Many have been worried about robots taking over our jobs for the past decade but, in many cases, this hasn’t happened yet.
However, it is clearly an ever-present worry for up-and-coming screenwriters, claims the WGA, which alleges that movie studios want to discuss using the technology at least once a year.
The argument, as always, boils down to money, in particular, looking at the way credit is assigned when a screenplay is written, and therefore how much the writer should be paid.
If a screenplay contains a lot of “source material”, it means it is based on an idea that might have come from a novel, another film, a newspaper article, or a play. However, if a writer produces a story, screenplay, sketch, or treatment based on original ideas, it is considered to be “literary material”.
"AI can't write Tariq's raps!" Abbott Elementary writer/creator/actor @quintabrunson holds the line, alongside #AFM47 musicians outside Warner Bros. Studios in Burbank 5/5#WGAstrike #WGAstrong #dothewritething pic.twitter.com/gbcKQkAL6H
— AFM Local 47 (@AFMLocal47) May 8, 2023
Since the idea is not an original one, the writer is not allowed to claim they wrote it, meaning they are credited with having written the screenplay and are paid only 75 per cent of the writing fee, as opposed to the full fee for having completed an original piece of work.
But, if an AI system like ChatGPT were asked to write a screenplay, it would do so by using data it has been fed from all over the internet. So can anything written by AI be considered to be original literary material and how would you assign credit?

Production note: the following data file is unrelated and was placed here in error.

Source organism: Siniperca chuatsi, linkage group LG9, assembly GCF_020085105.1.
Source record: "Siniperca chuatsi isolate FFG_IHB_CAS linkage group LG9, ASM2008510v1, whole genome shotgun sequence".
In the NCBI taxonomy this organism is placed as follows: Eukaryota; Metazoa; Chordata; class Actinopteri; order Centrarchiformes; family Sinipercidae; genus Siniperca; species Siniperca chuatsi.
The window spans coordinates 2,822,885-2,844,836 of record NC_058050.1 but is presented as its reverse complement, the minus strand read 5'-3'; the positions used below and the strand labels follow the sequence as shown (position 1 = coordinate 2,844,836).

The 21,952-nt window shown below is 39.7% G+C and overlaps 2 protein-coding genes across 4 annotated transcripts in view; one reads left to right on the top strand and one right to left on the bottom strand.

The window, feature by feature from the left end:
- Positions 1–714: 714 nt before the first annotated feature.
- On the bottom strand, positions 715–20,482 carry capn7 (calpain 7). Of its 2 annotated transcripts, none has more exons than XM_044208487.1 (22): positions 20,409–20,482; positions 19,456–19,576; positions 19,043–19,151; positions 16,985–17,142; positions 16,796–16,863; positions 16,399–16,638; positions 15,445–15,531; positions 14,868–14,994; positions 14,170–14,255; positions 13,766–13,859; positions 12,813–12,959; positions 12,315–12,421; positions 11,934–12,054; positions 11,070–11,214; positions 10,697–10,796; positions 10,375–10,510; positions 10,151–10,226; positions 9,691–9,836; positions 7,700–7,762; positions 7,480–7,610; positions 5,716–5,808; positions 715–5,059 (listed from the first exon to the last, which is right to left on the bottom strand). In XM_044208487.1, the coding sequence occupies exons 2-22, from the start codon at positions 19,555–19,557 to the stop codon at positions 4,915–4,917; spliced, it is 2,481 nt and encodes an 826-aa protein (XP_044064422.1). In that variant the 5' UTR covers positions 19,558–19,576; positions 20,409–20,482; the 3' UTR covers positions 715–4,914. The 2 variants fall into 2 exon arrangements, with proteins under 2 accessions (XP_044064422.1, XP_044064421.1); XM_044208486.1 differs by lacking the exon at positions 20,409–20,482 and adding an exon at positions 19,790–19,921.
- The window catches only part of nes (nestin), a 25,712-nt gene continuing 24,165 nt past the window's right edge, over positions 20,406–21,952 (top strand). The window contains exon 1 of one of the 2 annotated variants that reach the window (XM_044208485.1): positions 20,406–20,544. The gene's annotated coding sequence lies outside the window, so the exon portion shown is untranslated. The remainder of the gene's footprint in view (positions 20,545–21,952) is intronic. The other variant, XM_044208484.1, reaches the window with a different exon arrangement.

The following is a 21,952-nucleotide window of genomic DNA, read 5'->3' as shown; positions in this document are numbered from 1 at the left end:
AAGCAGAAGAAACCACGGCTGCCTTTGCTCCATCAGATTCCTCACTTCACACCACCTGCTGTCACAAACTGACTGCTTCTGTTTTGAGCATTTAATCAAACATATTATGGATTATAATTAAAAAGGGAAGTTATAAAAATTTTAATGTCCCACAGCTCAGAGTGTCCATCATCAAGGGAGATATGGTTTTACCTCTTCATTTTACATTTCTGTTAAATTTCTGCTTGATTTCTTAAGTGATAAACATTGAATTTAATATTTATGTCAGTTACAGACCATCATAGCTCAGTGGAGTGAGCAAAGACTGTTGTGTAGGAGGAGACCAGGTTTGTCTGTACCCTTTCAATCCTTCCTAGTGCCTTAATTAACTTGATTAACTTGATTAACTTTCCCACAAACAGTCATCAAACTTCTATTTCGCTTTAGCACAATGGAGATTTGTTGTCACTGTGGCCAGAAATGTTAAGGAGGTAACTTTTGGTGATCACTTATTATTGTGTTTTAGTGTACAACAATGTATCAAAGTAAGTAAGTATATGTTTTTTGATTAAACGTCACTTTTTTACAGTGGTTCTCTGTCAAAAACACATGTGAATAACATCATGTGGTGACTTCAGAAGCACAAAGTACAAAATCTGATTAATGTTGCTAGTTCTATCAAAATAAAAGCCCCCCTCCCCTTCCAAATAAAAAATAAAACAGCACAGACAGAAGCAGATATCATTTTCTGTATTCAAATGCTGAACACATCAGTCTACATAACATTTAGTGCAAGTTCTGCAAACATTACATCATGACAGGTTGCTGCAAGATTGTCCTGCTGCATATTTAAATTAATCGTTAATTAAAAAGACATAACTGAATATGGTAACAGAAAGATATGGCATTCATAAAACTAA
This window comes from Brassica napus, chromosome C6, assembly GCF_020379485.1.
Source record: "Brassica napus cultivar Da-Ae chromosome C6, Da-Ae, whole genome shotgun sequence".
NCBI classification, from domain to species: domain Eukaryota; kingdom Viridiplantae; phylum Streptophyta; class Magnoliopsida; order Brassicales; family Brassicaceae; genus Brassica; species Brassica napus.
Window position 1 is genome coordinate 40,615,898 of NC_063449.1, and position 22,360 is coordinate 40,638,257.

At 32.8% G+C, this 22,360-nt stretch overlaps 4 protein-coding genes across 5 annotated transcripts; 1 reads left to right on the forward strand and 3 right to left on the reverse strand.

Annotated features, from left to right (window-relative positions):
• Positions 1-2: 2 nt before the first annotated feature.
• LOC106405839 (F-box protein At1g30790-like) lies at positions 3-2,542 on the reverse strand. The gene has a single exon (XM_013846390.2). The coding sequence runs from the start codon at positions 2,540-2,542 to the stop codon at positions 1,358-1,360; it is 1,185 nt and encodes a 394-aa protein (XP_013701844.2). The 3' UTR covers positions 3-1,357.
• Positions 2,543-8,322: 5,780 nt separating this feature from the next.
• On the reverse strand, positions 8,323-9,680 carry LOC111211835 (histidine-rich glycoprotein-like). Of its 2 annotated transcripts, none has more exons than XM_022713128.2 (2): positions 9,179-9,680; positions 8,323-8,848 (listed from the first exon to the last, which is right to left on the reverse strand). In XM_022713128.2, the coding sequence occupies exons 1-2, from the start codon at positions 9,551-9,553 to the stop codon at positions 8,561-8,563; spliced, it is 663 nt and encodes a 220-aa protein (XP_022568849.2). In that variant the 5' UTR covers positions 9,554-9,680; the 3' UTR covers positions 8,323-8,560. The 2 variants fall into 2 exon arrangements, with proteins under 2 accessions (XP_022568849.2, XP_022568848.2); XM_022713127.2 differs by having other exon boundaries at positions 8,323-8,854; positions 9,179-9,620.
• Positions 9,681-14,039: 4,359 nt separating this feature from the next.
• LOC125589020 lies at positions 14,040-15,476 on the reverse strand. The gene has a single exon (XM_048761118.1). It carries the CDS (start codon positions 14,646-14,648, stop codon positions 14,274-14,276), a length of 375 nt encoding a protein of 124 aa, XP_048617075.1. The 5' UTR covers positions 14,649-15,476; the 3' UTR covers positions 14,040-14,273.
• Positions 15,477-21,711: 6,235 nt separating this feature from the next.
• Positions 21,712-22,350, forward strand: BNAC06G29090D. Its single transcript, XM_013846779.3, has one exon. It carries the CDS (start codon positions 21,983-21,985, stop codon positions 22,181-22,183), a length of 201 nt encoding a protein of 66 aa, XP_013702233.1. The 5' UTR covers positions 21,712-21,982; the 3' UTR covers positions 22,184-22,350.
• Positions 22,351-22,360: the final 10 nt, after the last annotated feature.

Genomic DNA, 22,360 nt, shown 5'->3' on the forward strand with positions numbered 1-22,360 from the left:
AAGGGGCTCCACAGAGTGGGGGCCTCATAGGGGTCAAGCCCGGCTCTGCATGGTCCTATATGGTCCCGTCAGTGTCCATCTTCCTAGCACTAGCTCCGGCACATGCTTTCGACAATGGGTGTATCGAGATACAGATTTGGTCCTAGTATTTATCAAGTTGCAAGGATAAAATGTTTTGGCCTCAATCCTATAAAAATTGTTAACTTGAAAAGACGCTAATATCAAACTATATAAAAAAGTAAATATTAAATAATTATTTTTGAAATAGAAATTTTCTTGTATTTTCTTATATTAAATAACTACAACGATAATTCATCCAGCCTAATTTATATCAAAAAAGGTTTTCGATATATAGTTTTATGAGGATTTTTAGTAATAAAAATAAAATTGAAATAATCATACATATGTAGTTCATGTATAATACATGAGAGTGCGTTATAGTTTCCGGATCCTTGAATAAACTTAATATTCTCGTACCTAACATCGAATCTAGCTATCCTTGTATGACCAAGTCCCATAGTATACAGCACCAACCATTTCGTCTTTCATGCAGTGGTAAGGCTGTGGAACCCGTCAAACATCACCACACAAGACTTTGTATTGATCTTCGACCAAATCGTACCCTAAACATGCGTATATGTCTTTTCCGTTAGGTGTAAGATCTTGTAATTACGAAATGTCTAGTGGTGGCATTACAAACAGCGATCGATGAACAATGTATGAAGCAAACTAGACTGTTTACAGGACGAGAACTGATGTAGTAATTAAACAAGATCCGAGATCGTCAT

“It is important to note that AI software does not create anything. It generates a regurgitation of what it’s fed,” said the Writers’ Guild of America West on Twitter.
“If it’s been fed both copyright-protected and public domain content, it cannot distinguish between the two. Its output is not eligible for copyright protection, nor can an AI software program sign a certificate of authorship.”
The guild wants to ensure that writers cannot be assigned AI-generated material and told to adapt the content into work. It also wants to ensure that movie studios cannot claim that AI is responsible for literary material.
Jeff Sneider, of movie industry watcher magazine Above the Line, citing multiple insider sources, says that nearly every Hollywood studio is now exploring the possibility of using AI to generate movie and TV scripts based on intellectual property that is in the public domain.
“AI has seemingly become the defining issue of this strike, as the very profession of film and television writing is at stake, as is the future of the guild itself,” he wrote.
“The uncomfortable truth is that real artists aren’t sweating AI, it’s the lower-level writers who worry that it could replace them.”
Analyst firm Gartner’s global head of research Chris Howard says Hollywood’s writers are right to be concerned that generative AI could be used to reduce the cost of movie production by creating script drafts that are just “adequate enough”.
“However, smart studios will realise that human sensibilities are not so easily replicated, and will engage screenwriters in a new way,” he told the Standard.
“The big unknown is whether people will accept AI as an integrated part of their lives or will push back on an AI-mediated life. Geoffrey Hinton is right to raise the philosophical-societal flag and we need to have an open discussion about that and how we develop policy to ensure people-centered development of technology.”